6. 6.
    Herstein, I.N.: Topics in Algebra. Xerox Corporation (1975)Google Scholar
  7. 7.
    Hong, H.S., Lee, H.K., Lee, H.S., Lee, H.J.: The better bound of private key in RSA with unbalanced primes. Applied Mathematics and Computation 139, 351–362 (2003)MATHCrossRefMathSciNetGoogle Scholar
  8. 8.
  9. 9.
    Joye, M., Quisquater, J.J., Yen, S.M., Yung, M.: Security paradoxes: how improving a cryptosystem may weaken it. In: Proceedings of the Ninth National Conference on Information Security, pp. 27–32 (1999)Google Scholar
  10. 10.
    Lenstra, A., Lenstra, H., Lovasz, L.: Factoring polynomial with rational coefficients. Mathematiche Annalen 261, 515–534 (1982)MATHCrossRefMathSciNetGoogle Scholar
  11. 11.
    Lenstra Jr., H.W.: Factoring integers with elliptic curves. Annuals of Mathematics 126, 649–673 (1987)Google Scholar
  12. 12.
    Pinch, R.: Extending the Wiener attack to RSA-type cryptosystems. Electronics Letters 31, 1736–1738 (1995)CrossRefGoogle Scholar
  13. 13.
    Pollard, J.: Theorems of factorization and primality testing. Proc. Cambridge Philos. Soc. 76, 521–528 (1974)MATHCrossRefMathSciNetGoogle Scholar
  14. 14.
    Rivest, R.L., Shamir, A., Adleman, L.M.: A method for obtaining digital signatures and public-key cryptosystems. Comm. ACM 21, 120–126 (1987)CrossRefMathSciNetGoogle Scholar
  15. 15.
    Rivest, R., Silverman, R.D.: Are strong primes needed for RSA? The 1997 RSA Laboratories Seminar series, Seminar Proceedings (1997)Google Scholar
  16. 16.
    Sakai, R., Morii, M., Kasahara, M.: New key generation algorithm for RSA cryptosystem. IEICE Transactions on Fundamentals E77-A, 89–97 (1994)Google Scholar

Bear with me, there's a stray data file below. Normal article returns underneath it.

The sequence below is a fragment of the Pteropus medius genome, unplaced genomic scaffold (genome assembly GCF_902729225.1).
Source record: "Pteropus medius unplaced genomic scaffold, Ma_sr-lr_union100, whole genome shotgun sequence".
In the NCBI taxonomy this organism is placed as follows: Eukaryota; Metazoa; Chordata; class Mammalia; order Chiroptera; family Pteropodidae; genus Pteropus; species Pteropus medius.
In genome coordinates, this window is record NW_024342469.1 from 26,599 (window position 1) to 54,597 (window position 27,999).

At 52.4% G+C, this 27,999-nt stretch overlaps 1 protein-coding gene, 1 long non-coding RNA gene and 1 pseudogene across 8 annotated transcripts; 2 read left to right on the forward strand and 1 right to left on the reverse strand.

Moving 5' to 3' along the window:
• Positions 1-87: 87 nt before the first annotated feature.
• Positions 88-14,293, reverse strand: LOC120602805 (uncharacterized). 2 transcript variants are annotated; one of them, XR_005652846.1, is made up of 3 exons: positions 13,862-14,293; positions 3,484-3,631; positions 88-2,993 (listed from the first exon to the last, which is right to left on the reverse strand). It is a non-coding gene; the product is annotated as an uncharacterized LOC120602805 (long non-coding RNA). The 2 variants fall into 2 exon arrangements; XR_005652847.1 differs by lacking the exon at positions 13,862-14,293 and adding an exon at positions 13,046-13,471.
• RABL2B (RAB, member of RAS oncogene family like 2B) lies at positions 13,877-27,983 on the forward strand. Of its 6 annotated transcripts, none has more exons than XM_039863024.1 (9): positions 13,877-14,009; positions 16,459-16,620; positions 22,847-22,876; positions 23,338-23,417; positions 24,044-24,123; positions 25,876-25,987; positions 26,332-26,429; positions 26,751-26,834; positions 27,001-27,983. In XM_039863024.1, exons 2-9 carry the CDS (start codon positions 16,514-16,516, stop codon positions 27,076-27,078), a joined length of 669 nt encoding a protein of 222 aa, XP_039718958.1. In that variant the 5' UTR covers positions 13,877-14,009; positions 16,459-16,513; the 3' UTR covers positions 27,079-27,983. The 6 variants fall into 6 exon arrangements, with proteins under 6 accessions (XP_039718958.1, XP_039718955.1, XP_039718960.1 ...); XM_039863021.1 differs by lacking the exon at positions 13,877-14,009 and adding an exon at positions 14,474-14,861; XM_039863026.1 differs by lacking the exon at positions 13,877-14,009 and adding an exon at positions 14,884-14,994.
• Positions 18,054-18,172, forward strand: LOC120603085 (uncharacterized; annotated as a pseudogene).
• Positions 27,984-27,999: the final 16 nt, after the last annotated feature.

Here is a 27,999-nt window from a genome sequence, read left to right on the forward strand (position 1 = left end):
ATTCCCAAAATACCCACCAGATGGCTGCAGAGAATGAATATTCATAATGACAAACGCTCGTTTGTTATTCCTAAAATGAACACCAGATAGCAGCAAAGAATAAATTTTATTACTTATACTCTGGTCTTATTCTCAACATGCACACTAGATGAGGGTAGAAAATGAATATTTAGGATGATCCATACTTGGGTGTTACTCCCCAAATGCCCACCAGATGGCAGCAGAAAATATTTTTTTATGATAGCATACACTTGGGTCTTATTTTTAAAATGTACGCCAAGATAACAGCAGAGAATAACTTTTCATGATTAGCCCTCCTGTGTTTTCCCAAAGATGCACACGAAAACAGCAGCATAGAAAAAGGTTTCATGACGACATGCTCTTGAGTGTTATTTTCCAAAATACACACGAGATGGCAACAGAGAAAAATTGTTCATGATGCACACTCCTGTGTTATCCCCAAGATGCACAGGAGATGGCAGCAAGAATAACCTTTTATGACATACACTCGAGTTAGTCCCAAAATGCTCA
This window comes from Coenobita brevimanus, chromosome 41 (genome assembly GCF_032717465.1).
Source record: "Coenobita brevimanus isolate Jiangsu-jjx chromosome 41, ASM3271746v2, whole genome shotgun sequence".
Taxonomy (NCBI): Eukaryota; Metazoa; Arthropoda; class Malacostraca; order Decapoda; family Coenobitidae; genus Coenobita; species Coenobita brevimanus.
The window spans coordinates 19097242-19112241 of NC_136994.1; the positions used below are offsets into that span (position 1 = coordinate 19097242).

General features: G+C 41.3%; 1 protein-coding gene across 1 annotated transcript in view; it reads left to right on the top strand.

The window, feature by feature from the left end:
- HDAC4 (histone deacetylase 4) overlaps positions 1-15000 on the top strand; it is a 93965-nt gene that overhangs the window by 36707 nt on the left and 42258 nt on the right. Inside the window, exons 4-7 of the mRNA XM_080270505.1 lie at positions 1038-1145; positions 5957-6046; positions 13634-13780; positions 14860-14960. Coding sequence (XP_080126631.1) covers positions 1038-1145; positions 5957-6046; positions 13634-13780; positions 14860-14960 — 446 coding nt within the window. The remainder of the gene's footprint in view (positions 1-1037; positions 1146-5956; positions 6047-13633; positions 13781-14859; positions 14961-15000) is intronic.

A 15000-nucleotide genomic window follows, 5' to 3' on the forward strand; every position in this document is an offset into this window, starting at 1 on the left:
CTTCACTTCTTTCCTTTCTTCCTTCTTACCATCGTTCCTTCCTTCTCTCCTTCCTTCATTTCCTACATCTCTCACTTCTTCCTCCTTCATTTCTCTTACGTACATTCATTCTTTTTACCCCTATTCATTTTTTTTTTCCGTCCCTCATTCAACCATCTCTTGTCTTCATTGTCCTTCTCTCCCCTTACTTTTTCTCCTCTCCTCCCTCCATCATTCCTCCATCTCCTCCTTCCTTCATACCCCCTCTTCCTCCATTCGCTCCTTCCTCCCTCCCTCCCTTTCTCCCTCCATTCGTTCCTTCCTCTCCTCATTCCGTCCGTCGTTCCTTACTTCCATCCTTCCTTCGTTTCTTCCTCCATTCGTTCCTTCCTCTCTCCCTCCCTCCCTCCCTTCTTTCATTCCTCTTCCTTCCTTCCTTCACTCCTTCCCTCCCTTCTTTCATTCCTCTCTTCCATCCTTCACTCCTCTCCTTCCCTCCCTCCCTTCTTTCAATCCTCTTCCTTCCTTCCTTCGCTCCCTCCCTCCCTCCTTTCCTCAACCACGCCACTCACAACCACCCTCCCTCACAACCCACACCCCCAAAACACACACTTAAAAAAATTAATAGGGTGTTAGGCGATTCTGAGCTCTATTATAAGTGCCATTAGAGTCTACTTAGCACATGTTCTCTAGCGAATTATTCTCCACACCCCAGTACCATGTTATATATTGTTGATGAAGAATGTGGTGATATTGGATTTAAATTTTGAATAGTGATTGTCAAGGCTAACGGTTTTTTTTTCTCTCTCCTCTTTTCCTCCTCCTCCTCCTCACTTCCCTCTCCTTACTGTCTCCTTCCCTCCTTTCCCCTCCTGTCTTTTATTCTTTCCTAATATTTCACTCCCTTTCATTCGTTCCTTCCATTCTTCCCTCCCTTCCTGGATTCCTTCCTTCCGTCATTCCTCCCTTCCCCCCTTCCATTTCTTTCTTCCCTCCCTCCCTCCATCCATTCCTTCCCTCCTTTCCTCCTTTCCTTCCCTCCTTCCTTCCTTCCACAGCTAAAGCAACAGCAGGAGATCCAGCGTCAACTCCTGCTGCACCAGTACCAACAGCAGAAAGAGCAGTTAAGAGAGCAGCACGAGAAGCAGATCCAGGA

17. 17.
    Sun, H.-M., Yang, W.-C., Laih, C.-S.: On the design of RSA with short secret exponent. In: Lam, K.-Y., Okamoto, E., Xing, C. (eds.) ASIACRYPT 1999. LNCS, vol. 1716, pp. 150–164. Springer, Heidelberg (1999)CrossRefGoogle Scholar
  18. 18.
    Sun, H.M., Yang, W.C., Laih, C.S.: On the design of RSA with short secretexponent. Journal of Inforamtion Science and Engineering 18(1), 1–18 (2002)Google Scholar
  19. 19.
    Verheul, E., van Tilborg, H.: Cryptanalysis of less short RSA secret exponents. Applicable Algebra in Engineering, Communication and Computing 8, 425–435 (1997)MATHCrossRefMathSciNetGoogle Scholar
  20. 20.
    de Weger, B.: Cryptanalysis of RSA with small prime difference. Applicable Algebra in Engineering, Communication and Computing 13, 17–28 (2002)MATHCrossRefMathSciNetGoogle Scholar
  21. 21.
    Wiener, M.: Cryptanalysis of short RSA secret exponents. IEEE Transactions on Information Theory 36(3), 553–558 (1990)MATHCrossRefMathSciNetGoogle Scholar

Copyright information

© Springer-Verlag Berlin Heidelberg 2005

Authors and Affiliations

  • Hung-Min Sun
    • 1
  • Cheng-Ta Yang
    • 2
  1. 1.Department of Computer ScienceNational Tsing Hua UniversityHsinchuTaiwan
  2. 2.Department of Computer Science and Information EngineeringNational Cheng Kung University 

Personalised recommendations